Qatar Establishes General Tax Authority

On 6 January 2019, Qatar launched the General Tax Authority (GTA) as a separate legal entity under the supervision of the Ministry of Finance (MoF). The GTA supersedes the Tax Department of the Ministry of Finance as the central tax collection and compliance function of the government. Remaining under the MoF’s umbrella, the GTA will retain the institutional memory of its parent entity, but will expand and streamline many of the tax activities of the state.

The law establishing the GTA mandates the authority to implement all tax laws and setup all related bylaws, procedures and instructions, and be responsible for their implementation. In addition, the GTA will review and assess tax return forms and collect taxes from subject entities.


Economic Diversification

In line with the Qatar National Vision 2030, which sets the target of a “diversified economy that gradually reduces its dependence on hydrocarbon industries,” establishment of the GTA is intended to broaden the state’s revenue base and increase the efficiency of tax collection processes.[1] Qatar has invested heavily in diversifying its economy over the past decade, with the non-oil and gas sector contributing 64% to total nominal GDP in 2017, from 42% of total nominal GDP in 2012.[2]


Unlike in the U.S., where personal income tax is a sizable component of tax receipts at the local and federal levels of government, Qatari law (Income Tax Law number 24 of 2018) stipulates that the salaries and wages of citizens and residents shall not be subject to any tax. This provision is a mainstay of Qatar’s economic competitiveness as it serves to attract talented foreign workers seeking a tax-free environment.


Eschewing personal income tax, the lion’s share (80%) of the Qatari state’s tax revenue is accounted for by royalties and taxes on oil and gas activity. These receipts are a fundamental source of funding for the government, representing 58% of total budget revenues.[3] Consistent with the government’s priority to strengthen fiscal buffers, the GTA will provide the financial instruments to diversify tax revenue.


Excise Tax Law

 Among the first measures the GTA will implement towards raising greater non-hydrocarbon taxes is the recently introduced Excise Tax law (number 25 of 2018). Also known as a “sin tax,” it came into force on January 1 this year and imposes a tax on a range of “health-damaging” goods. It includes a list of the “targeted goods”, with a 100% tax on tobacco products, alcohol and energy drinks; 50% tax on carbonated drinks; and 100% tax on special purpose goods.[4]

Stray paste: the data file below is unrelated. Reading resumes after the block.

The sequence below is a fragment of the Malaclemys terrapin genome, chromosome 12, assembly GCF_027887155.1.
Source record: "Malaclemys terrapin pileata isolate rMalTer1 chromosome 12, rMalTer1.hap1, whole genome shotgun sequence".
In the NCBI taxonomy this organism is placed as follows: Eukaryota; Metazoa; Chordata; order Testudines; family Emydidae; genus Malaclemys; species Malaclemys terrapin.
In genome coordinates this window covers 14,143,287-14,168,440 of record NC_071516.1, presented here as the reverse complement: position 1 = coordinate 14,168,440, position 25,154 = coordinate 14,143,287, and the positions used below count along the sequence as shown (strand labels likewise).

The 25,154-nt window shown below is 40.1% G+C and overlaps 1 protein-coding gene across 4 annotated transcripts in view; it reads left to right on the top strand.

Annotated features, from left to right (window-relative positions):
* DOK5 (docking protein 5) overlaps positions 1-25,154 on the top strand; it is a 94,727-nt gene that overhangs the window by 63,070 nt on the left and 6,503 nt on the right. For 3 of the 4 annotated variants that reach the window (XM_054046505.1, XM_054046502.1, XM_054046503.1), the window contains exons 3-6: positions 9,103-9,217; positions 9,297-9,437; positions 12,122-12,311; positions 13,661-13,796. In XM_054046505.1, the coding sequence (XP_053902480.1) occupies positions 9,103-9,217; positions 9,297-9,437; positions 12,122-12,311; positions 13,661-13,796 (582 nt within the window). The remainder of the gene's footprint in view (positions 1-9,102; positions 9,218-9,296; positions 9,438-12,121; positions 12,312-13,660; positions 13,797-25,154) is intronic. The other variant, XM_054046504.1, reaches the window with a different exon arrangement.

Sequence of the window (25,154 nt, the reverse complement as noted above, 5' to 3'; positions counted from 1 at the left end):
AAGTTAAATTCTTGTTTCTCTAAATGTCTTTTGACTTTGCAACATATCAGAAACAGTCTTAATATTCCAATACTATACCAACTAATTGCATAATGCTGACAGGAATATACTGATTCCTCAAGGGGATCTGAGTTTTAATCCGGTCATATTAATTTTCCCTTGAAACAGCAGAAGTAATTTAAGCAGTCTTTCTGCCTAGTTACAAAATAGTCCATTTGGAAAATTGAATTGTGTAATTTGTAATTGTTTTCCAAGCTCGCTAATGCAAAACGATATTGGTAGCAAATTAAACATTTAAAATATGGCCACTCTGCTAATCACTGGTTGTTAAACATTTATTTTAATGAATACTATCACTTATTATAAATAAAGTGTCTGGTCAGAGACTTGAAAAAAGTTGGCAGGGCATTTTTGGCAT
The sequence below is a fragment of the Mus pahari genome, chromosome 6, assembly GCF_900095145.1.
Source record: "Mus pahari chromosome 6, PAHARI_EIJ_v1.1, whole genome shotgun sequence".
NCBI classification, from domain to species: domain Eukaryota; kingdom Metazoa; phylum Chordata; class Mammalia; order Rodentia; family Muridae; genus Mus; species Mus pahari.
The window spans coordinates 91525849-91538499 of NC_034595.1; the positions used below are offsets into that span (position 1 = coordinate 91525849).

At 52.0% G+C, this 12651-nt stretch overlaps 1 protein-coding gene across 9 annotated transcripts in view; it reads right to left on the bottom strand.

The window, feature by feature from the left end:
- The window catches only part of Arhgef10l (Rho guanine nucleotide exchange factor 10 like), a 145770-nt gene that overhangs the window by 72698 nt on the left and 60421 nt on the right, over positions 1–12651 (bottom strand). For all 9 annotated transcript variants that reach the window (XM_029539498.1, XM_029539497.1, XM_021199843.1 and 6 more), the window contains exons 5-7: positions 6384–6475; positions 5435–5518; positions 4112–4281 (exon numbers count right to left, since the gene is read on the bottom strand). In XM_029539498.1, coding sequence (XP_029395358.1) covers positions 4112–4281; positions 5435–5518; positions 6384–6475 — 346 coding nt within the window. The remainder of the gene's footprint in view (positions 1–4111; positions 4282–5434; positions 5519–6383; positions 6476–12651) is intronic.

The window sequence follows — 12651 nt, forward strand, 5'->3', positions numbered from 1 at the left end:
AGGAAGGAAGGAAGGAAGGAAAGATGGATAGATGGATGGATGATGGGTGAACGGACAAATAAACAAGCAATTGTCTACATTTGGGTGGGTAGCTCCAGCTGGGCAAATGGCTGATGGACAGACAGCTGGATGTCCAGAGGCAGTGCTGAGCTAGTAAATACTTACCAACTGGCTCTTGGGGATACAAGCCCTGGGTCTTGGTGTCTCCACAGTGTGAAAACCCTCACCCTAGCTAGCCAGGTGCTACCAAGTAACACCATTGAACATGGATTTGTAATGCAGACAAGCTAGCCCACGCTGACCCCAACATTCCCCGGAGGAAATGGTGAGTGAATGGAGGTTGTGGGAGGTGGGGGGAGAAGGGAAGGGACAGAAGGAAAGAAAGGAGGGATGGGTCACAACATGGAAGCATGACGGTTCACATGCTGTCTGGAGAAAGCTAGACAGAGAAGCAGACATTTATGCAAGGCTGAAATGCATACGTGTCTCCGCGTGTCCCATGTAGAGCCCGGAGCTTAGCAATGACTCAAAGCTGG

According to preliminary projections, the sin tax will increase non-oil and gas tax revenue to the state by 6%.[5] While this increase seems modest, the desired impact of curtailing consumption of these goods will achieve savings in healthcare costs that will amplify the 6% figure. Qatar’s health authorities are already grappling with some of the world’s highest rates of obesity and type 2 diabetes, prompting some to call it an “epidemic”.[6] From a fiscal standpoint, the prevalence of diabetes drives soaring health costs. According to researchers at Weill Cornell Medicine in Qatar, “while diabetes is already consuming about 20 percent of Qatar’s national health expenditure, it will consume nearly one-third of the national health expenditure by 2050.”[7]


Against the backdrop of these concerning health trends, the GTA’s enforcement of the sin tax – working closely with retailers to improve voluntary tax compliance – will have both direct and indirect economic benefits in the long run. The sin tax also syncs with Qatar’s objectives to build a healthier society through investments in world-class sports facilities and promoting sport as a bedrock of human capital development. The GTA will therefore also perform an important social good.


Tax Incentives

Supporting the government’s push to promote homegrown industries, the GTA will continue to implement an accommodating tax framework for participants in priority sectors.  Food security projects have consistently benefited from government support but have gained renewed focus in light of the blockade. Under Income Tax law (number 24 of 2018), the agriculture sector and fisheries are granted clear exemptions from tax. In addition to custom duty waivers, tax and other incentives in this sector represent new opportunities for American companies specialized in agribusiness and other sectors that the government is prioritizing post-blockade.


International Dimension

The GTA has been mandated to represent the State of Qatar in relevant international and regional organizations. It has also been authorized to sign tax agreements, including Avoidance of Double Taxation Agreements (DTA), with foreign partners to encourage economic cooperation and joint investments. As a large sovereign investor in a range of U.S. asset classes, with ever-increasing funds committed to the U.S. market, Qatar has long sought to enter into a DTA with the U.S. Going forward, the GTA will be responsible for negotiating such agreements and treaties with its international counterparts.



[1] Qatar National Vision, pp.30

[2] IMF 2018 Article IV Consultation Staff Report, “Qatar: Selected Macroeconomic Indicators, 2013–23”, pp. 25

[3] Prospectus: State of Qatar Sovereign Bond Issuance: April 2018 “Public Finance,” pp. 8

[4] Gulf Times – January 2, 2019, “Cigarettes and Sugary Drinks become Dearer”

[5] Prospectus: State of Qatar Sovereign Bond Issuance: April 2018 “Public Finance: Custom Duties and,” pp.8. This projection uses 2018 budget figures for Custom Duties + Business/Corporate Income Tax as a reference.

[6] The Peninsula – April 3, 2019, “One in four adult Qataris will have diabetes by 2050: WCM-Q study”

[7] Ibid





(Image Source: Ministry of Finance – Qatar)




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